The University of Chicago Medicine Comer Children’s Hospital will provide screening and mental health care for hundreds of children and families that have been affected by violence in many of Chicago’s South and West side neighborhoods.

Medicine

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HIV and AIDS, Youth at Risk, Youth, Health, Lgbt, Transgender, Technology, mobile applications, Virtual Reality

UNC Receives $18 Million to Develop Mobile Technology to Prevent and Treat HIV in Adolescents

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People under the age of 30 account for the majority of new HIV infections in the United States. This age group is also more likely than adults to own a smartphone. Recognizing adolescents’ connection with mobile technology, a research team at the University of North Carolina at Chapel Hill, along with colleagues at Emory University, has secured $18 million in funding over the next five years from the National Institutes of Health to form the UNC/Emory Center for Innovative Technology or iTech.

Medicine

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Hearing Loss, Pregnancy, Premature Birth, Low Birth Weight, Birth Outcomes, maternal hearing loss, American Journal of Preventive Medicine

Women with Hearing Loss More Likely to Have Preterm or Low Birth Weight Babies

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Hearing loss is a marginalizing and disabling condition, resulting in various adverse social and health outcomes. Babies born to women with hearing loss were significantly more likely to be premature and have low birth weight, according to a new study in the American Journal of Preventive Medicine. Understanding and addressing the causes are critical to improving pregnancy outcomes among women with hearing loss, say investigators.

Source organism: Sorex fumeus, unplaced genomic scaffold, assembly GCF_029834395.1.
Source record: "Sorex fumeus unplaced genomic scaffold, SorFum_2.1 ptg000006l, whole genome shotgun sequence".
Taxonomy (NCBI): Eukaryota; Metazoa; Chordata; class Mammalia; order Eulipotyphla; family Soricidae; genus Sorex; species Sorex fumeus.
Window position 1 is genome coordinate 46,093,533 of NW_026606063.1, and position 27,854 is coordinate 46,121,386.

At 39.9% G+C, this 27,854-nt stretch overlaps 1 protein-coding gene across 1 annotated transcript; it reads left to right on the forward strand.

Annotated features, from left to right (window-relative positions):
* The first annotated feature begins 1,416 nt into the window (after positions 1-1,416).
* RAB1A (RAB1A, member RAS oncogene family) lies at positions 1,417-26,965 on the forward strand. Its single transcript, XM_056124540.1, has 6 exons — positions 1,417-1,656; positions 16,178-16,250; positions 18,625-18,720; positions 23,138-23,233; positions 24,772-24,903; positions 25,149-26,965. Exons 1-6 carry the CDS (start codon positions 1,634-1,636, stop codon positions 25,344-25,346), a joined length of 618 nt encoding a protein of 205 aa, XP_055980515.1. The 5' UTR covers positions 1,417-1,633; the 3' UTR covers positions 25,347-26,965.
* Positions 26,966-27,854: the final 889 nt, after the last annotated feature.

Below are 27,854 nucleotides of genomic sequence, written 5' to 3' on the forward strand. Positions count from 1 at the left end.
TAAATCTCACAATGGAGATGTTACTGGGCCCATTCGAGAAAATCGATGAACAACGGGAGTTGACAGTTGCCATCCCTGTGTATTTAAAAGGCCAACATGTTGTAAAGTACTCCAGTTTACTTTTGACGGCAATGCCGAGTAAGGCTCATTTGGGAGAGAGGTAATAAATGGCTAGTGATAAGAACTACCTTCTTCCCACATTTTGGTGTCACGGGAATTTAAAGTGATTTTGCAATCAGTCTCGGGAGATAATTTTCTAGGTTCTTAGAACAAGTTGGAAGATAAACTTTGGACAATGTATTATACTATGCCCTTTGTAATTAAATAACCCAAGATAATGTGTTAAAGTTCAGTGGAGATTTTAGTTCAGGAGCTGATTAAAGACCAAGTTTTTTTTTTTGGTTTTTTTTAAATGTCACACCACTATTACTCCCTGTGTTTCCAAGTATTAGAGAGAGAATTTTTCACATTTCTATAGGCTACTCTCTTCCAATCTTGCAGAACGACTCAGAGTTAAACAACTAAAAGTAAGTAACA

Medicine

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ACSM, Metabolic Syndrome, Fitness, Children, Research

Childhood Muscular Fitness and Adult Metabolic Syndrome

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Latest Research from ACSM

Medicine

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children's hospital of Michigan, DMC, Pediatric Surgery, luanne ewald

The Children’s Hospital of Michigan Earns EXCELLENCE THROUGH INSIGHT

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The Children’s Hospital of Michigan, part of the Detroit Medical Center (DMC) was recently recognized with an Excellence through Insight award for “Overall Outpatient Surgery Experience” in the Pediatrics Unit Category by HealthStream, Inc. (NASDAQ: HSTM)

Medicine

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Childhood Cancer, Leukemia, Pediatric Cancer, pediatric leukemia, Cancer Research

Identical 5-Year-Old Twins with Identical Cancers

These twin brothers are experiencing the unimaginable together – battling cancer.

Medicine